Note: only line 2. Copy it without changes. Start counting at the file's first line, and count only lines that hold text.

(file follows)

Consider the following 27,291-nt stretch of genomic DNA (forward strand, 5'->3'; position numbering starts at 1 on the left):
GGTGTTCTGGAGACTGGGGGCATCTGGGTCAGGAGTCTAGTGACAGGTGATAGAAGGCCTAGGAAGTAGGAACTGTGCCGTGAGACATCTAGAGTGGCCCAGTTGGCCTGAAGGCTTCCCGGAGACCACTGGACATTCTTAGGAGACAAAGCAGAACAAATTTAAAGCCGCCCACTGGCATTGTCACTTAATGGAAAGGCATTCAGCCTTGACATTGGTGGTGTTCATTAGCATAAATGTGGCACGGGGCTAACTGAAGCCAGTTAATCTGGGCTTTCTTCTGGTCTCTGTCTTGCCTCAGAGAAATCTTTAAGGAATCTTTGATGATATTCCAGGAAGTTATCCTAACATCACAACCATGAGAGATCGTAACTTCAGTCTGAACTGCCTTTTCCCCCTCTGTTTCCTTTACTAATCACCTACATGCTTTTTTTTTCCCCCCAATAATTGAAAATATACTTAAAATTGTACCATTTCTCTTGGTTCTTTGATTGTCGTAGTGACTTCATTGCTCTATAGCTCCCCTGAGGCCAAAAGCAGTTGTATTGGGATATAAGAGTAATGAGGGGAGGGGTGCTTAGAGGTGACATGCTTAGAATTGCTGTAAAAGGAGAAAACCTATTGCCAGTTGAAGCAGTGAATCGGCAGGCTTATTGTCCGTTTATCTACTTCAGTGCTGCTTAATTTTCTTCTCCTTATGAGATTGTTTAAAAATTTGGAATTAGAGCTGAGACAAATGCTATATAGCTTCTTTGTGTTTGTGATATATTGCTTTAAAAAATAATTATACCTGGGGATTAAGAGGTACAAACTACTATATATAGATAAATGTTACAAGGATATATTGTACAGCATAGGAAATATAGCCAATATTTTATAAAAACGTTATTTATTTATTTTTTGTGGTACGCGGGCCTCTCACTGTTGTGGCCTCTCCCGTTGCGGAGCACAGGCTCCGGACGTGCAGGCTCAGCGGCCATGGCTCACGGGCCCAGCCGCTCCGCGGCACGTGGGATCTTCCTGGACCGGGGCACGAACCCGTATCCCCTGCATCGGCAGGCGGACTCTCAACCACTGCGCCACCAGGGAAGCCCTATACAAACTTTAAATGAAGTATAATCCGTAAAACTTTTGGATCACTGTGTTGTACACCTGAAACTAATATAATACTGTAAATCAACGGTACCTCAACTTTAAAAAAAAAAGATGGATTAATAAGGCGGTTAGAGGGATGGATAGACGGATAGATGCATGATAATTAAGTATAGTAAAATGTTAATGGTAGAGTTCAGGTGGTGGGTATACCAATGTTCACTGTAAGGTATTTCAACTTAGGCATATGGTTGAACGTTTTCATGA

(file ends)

GGTGTTCTGGAGACTGGGGGCATCTGGGTCAGGAGTCTAGTGACAGGTGATAGAAGGCCTAGGAAGTAGGAACTGTGCCGTGAGACATCTAGAGTGGCCCAGTTGGCCTGAAGGCTTCCCGGAGACCACTGGACATTCTTAGGAGACAAAGCAGAACAAATTTAAAGCCGCCCACTGGCATTGTCACTTAATGGAAAGGCATTCAGCCTTGACATTGGTGGTGTTCATTAGCATAAATGTGGCACGGGGCTAACTGAAGCCAGTTAATCTGGGCTTTCTTCTGGTCTCTGTCTTGCCTCAGAGAAATCTTTAAGGAATCTTTGATGATATTCCAGGAAGTTATCCTAACATCACAACCATGAGAGATCGTAACTTCAGTCTGAACTGCCTTTTCCCCCTCTGTTTCCTTTACTAATCACCTACATGCTTTTTTTTTCCCCCCAATAATTGAAAATATACTTAAAATTGTACCATTTCTCTTGGTTCTTTGATTGTCGTAGTGACTTCATTGCTCTATAGCTCCCCTGAGGCCAAAAGCAGTTGTATTGGGATATAAGAGTAATGAGGGGAGGGGTGCTTAGAGGTGACATGCTTAGAATTGCTGTAAAAGGAGAAAACCTATTGCCAGTTGAAGCAGTGAATCGGCAGGCTTATTGTCCGTTTATCTACTTCAGTGCTGCTTAATTTTCTTCTCCTTATGAGATTGTTTAAAAATTTGGAATTAGAGCTGAGACAAATGCTATATAGCTTCTTTGTGTTTGTGATATATTGCTTTAAAAAATAATTATACCTGGGGATTAAGAGGTACAAACTACTATATATAGATAAATGTTACAAGGATATATTGTACAGCATAGGAAATATAGCCAATATTTTATAAAAACGTTATTTATTTATTTTTTGTGGTACGCGGGCCTCTCACTGTTGTGGCCTCTCCCGTTGCGGAGCACAGGCTCCGGACGTGCAGGCTCAGCGGCCATGGCTCACGGGCCCAGCCGCTCCGCGGCACGTGGGATCTTCCTGGACCGGGGCACGAACCCGTATCCCCTGCATCGGCAGGCGGACTCTCAACCACTGCGCCACCAGGGAAGCCCTATACAAACTTTAAATGAAGTATAATCCGTAAAACTTTTGGATCACTGTGTTGTACACCTGAAACTAATATAATACTGTAAATCAACGGTACCTCAACTTTAAAAAAAAAAGATGGATTAATAAGGCGGTTAGAGGGATGGATAGACGGATAGATGCATGATAATTAAGTATAGTAAAATGTTAATGGTAGAGTTCAGGTGGTGGGTATACCAATGTTCACTGTAAGGTATTTCAACTTAGGCATATGGTTGAACGTTTTCATGA